The Drama Builds

For years we’ve been complaining that Australian comedies keep trying to get more dramatic. But what about the flipside? No, not that crap “romantic comedy” starring Eddie Izzard that was nominated for a Tumblie last year: what about the Australian dramas trying to muscle in on comedy’s turf?

The muscling in comes pretty close to literal in the ABC’s Les Norton, starring Alexander Bertrand as a walking Chesty Bond advertisement prowling around the one side of half of one street the producers could afford to recreate of 80s-era Kings Cross. He’s a bouncer-slash-enforcer for the local crime boss (David Wenham), though the crimes are more along the lines of wacky capers than brutal murders – and with Rebel Wilson heavily promoted as one of the leads, it seems highly unlikely that her “demise” at the end of last week’s episode is going to stick.

Crime is pretty much the only genre Australia makes enough of to be able to take a variety of approaches to, which means even this is part of a long, if not all that healthy, tradition (anyone remember Marcus Graham’s Good Guys, Bad Guys? The ABC’s crooked cop joke-free sitcom Bad Cop Bad Cop?). What comedy there is here is meant to come from the characters and plot twists rather than one-liners, which is a refreshing change from the norm in Australian sitcoms, and because there’s an actual story going on (the series is based on the novels by Robert G Barrett) things keep moving along even when the laughs aren’t there.

So this is worth a look then? Eh, kind of. While it’s a step up from Underbelly, this kind of romp really needs a lot more energy to be worthwhile, and a few good performances can’t make up for the fact that a lot of the other performances are a bit average. Not being familiar with the novels it’s hard to know, but it seems like a lot of the rough edges have been sanded off here too; aside from Les himself, nothing here really feels all that distinctive or memorable, and there’s no sense at all of “the Cross” being more than a few shop fronts and a back alley.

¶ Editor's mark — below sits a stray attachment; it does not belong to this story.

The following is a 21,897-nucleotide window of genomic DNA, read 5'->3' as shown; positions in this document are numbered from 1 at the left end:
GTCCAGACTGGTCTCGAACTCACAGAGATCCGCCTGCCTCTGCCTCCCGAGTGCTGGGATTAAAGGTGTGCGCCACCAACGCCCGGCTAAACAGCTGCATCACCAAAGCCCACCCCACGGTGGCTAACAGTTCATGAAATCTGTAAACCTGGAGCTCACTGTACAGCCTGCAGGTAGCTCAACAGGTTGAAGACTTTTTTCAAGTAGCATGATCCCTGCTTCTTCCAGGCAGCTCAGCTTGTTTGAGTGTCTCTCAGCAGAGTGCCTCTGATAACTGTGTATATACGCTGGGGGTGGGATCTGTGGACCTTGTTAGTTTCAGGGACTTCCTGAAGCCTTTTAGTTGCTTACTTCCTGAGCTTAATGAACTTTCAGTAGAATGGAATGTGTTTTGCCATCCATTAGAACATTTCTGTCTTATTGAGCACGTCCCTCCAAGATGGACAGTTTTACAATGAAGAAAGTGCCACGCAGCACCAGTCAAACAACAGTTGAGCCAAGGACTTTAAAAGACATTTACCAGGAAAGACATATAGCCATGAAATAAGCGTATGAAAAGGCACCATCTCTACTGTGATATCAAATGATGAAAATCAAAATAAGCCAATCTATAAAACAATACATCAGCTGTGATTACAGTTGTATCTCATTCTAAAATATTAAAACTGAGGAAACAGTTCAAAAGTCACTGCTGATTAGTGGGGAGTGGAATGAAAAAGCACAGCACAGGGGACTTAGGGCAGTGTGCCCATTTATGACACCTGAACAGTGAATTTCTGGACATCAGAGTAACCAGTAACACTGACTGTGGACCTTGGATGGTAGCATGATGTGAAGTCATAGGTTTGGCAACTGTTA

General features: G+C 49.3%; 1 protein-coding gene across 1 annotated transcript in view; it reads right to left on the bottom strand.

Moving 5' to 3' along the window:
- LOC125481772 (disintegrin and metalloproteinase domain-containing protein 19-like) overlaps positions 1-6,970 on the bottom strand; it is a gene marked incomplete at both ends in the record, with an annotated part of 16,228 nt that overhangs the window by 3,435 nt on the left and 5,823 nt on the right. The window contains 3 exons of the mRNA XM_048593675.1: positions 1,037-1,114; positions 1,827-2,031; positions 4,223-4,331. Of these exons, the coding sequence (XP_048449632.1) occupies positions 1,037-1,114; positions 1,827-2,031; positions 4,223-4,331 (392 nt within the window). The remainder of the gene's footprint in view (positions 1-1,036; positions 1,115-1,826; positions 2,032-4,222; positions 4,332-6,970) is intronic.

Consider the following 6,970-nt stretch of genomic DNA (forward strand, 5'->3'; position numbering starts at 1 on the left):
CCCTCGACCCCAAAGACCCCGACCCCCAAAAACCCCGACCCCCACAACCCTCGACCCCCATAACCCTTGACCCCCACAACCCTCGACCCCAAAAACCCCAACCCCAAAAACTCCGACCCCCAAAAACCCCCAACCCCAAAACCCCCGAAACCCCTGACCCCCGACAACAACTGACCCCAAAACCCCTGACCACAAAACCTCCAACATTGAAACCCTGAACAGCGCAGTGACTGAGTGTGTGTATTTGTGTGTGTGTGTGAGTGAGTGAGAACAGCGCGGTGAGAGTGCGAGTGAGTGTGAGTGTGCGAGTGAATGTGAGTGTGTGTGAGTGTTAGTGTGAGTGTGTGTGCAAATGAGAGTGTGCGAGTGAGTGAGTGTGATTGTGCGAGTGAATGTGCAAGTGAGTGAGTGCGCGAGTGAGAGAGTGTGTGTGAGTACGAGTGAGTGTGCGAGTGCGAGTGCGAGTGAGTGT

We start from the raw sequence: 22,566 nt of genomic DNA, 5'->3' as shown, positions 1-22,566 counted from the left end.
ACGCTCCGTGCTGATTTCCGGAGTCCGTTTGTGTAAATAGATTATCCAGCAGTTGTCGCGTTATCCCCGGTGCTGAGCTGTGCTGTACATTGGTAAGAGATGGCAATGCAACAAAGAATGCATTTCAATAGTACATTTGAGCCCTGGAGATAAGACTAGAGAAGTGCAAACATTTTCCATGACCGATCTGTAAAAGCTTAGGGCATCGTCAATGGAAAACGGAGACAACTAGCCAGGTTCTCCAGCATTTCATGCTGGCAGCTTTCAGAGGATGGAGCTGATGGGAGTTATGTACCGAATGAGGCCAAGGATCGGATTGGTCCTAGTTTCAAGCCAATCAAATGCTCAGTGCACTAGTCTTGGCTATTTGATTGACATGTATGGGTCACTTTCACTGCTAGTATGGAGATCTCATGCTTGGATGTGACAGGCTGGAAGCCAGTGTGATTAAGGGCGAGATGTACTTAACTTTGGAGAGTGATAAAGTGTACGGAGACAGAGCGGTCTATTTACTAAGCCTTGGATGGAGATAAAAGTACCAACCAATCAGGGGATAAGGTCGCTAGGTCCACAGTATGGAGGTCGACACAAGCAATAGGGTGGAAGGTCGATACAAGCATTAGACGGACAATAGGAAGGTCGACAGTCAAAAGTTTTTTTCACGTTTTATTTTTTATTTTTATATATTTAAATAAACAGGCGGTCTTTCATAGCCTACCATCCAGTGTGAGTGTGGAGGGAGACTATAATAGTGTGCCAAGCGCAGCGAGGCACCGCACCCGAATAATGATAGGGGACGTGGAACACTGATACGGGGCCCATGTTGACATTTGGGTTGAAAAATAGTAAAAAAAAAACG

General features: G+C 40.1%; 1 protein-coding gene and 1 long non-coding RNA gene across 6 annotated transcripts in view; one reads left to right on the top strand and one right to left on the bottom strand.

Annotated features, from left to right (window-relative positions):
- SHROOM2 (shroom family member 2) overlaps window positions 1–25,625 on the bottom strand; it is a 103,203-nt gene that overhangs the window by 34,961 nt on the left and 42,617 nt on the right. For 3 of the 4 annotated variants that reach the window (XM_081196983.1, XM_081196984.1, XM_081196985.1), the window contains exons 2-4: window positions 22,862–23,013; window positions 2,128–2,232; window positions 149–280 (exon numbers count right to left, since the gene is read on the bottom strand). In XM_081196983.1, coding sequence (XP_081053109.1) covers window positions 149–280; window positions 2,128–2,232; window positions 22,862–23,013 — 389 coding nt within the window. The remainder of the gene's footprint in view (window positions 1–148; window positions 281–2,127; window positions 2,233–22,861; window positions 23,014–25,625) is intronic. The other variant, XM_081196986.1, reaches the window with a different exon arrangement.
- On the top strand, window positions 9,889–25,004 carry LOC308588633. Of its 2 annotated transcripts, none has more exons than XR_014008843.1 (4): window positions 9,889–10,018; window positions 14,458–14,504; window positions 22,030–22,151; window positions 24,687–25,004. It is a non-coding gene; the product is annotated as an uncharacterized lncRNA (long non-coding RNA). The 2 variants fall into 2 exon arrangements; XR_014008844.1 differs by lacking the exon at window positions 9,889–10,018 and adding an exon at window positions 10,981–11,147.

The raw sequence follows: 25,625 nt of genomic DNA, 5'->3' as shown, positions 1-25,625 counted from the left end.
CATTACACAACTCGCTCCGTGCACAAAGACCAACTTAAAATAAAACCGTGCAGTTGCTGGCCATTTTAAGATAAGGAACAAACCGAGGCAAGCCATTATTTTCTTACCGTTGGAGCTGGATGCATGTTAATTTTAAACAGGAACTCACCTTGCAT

Then again, there’s bound to be a lot more Rebel Wilson in this moving forward. You’ve been warned.


With Andrew (“I worked with Steve Vizard on Full Frontal among many other things”) Knight being partly responsible for the original SeaChange, the series had decent comedy credentials from the start. Not only did it get in first with a local version of the then-and-now popular genre of “city type moves to the wacky country” a la Northern Exposure, it did a decent job of being both dramatic enough to lure in regular viewers (mostly thanks to the will-they-or-won’t-they sexual tension with Diver Dan) and funny enough thanks to the wacky locals to be a real hit.

And now it’s back! Only now it’s twenty years later and on Channel Nine with around half the original cast and filmed in a different state. It’s a bit harder to judge with this one after a first episode, but it definitely felt like a lot of gears were being stripped trying to get the engine started here. Which is a problem with a series who’s big selling point was (and is) the idea of escaping the hustle and bustle for a simpler life.

Also, where’s the laughs? SeaChange was never a gag machine but the comedy was always there, while so far here all that remains is the faint outline. There are characters (mostly returning ones) that are clearly meant to be seen as funny, but… yeah, nah. The spark isn’t here yet, and it’s not exactly sure that this version of SeaChange even wants to bring it back.

Despite what some would have you believe, good comedy isn’t about being gentle. There has to be some edge in there, a surprising insight or cutting take somewhere to get a laugh out of an audience. This doesn’t seem to want to be much more than a soothing bath of nostalgia, and while that’s hardly surprising in a reboot – even Sigrid Thornton occupies a very different space in the national psyche than she did twenty years ago – it’s pretty much the enemy of good comedy.

It’s always possible this will find a way to poke fun at the past and find comedy in present-day Pearl Bay, but unlike Les Norton – which if nothing else has fully integrated the comedy side of proceedings into the drama from day one – this hasn’t even set out a case for being considered funny yet. It’s perfectly possible that, unlike the original series, this will be happy drifting along on a cloud of twee nostalgia and bland no-stakes drama.

And we’ve already got Rosehaven for that.

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